Thursday, 12 July 2012

Small Independent Schools - How to escape from being between a rock and a hard place?

Parents love small schools. Parents sending their child to an independent school for the first time want their child’s school to be a “home-from-home”. They want the school to be local so they are not spending hours each day on the school run, and where the school provides a focus for wider community activities and life. They don’t want their son or daughter to be lost in a large school, instead they often choose a school where they know that their child is valued and known to all the staff. These are some of the reasons why small schools continue to compete successfully against larger ones, which perhaps have superior facilities.

However, times are tough for the small free-standing school. The challenges are well known:
  1. Compliance and Regulation. The regulatory burden on the Independent Sector means that it is increasingly difficult for the senior management team of a small school to ensure that their school is fully compliant. ISI require ever more policies, procedures and checks to be in place; and the nature of compliance and health and safety matters means that schools increasingly need specialists in this area. Changes in employment, disability and equality legislation have placed additional burdens on senior managers to keep up to date.
  2. The Micawber Principle. It is often the case with small schools that the surplus is represented by a relatively small number of pupils. A small swing of as few as five to ten pupils could wipe out the whole surplus and put a school into a deficit situation.
  3. Lack of Economies of Scale. Small schools do not have the purchasing power to enjoy the benefits of economies of scale.
  4. “Poverty Trap”. It is unlikely that a small school that is generating a surplus of, say, £100k-£150k p.a. is ever going to manage to complete a significant capital project. Banks are reticent to lend significant sums of money to small schools because the gearing required would be too great. Small schools are therefore caught in a “poverty trap” from which they cannot escape. They cannot invest in the significant capital spend that will enable them to increase the numbers to move to the next level and to service the loans. Inevitably, therefore, they fall further and further behind their rivals, until they eventually become uncompetitive and fail.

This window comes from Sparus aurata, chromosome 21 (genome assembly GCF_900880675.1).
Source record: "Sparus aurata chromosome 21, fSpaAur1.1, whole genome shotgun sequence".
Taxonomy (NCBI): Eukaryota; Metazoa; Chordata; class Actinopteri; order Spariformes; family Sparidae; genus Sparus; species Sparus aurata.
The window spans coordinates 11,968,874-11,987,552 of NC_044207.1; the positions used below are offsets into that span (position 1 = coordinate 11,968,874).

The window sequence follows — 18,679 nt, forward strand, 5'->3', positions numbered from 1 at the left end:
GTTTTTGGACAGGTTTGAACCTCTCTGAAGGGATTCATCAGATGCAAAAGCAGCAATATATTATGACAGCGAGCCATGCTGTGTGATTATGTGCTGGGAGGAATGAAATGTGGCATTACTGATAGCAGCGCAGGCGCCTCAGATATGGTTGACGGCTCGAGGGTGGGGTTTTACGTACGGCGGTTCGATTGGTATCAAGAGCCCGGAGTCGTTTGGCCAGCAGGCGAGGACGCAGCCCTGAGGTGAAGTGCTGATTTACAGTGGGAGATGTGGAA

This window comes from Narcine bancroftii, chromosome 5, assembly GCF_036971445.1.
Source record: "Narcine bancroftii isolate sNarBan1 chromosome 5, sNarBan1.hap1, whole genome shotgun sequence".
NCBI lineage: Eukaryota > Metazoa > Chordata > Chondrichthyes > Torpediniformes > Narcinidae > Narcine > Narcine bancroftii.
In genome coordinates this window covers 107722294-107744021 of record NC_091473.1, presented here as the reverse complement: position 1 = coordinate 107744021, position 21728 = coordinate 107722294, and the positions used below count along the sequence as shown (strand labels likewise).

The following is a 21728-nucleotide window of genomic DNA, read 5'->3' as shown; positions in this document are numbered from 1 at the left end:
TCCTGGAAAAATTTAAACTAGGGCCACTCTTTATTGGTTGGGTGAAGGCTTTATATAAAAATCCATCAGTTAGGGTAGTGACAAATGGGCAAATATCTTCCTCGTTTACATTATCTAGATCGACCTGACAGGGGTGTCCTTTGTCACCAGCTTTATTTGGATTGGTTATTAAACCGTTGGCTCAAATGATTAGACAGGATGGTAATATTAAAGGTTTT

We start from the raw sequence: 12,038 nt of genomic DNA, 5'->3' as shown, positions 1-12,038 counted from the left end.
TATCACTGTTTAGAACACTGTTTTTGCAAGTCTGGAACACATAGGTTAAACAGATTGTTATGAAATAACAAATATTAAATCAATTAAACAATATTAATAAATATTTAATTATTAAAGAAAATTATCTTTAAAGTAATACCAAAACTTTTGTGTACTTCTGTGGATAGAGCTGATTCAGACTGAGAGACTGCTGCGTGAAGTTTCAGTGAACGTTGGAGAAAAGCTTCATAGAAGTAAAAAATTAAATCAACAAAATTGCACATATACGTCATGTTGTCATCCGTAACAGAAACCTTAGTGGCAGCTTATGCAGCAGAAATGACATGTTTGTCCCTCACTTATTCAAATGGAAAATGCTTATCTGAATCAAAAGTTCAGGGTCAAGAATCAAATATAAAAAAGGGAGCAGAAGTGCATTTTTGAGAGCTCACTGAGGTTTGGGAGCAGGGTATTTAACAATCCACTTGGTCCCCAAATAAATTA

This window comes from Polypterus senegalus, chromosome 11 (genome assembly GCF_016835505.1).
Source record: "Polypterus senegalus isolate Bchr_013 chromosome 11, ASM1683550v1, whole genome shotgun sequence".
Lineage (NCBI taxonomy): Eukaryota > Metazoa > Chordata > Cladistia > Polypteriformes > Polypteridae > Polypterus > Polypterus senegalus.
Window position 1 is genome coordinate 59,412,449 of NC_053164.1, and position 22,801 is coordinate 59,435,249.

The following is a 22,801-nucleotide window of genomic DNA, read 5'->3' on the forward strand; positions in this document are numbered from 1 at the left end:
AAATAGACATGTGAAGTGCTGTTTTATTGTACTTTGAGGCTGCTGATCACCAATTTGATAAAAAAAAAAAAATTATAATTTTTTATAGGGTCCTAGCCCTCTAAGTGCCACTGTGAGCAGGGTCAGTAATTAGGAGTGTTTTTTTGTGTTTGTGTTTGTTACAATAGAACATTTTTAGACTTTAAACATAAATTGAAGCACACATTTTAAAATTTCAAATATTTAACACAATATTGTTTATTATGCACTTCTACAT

It is very important that small schools survive as they give parents choice. Parental choice is one of the key drivers for ever higher standards in our sector. One of the reasons that Independent Schools are amongst the best in the world because they operate in a competitive environment – there are no Government bail outs or subsidies for us – we either provide what parents want, or we go to the wall.

Small schools need to find strength in numbers, either by working together to share costs and to achieve economies of scale; or by merging or by becoming part of a wider group of schools. At present most of the groups of schools are in the "For-Profit" sector, but I am sure that we are going to see a rise in the number of Charity/ "Not-for-Profit" groups.

1 comment:

  1. I've chosen a large school because it's local and within walking distance for my kids, because I had a ridiculous commute from Durham to Newcastle from the age of 11. I'm now beginning to wish we lived further away from the school so my kids had the experience of managing a daily commute like I had to. The school day in the state sector is far too short these days. Apart from that I'm 100% in favour of anything small and independent.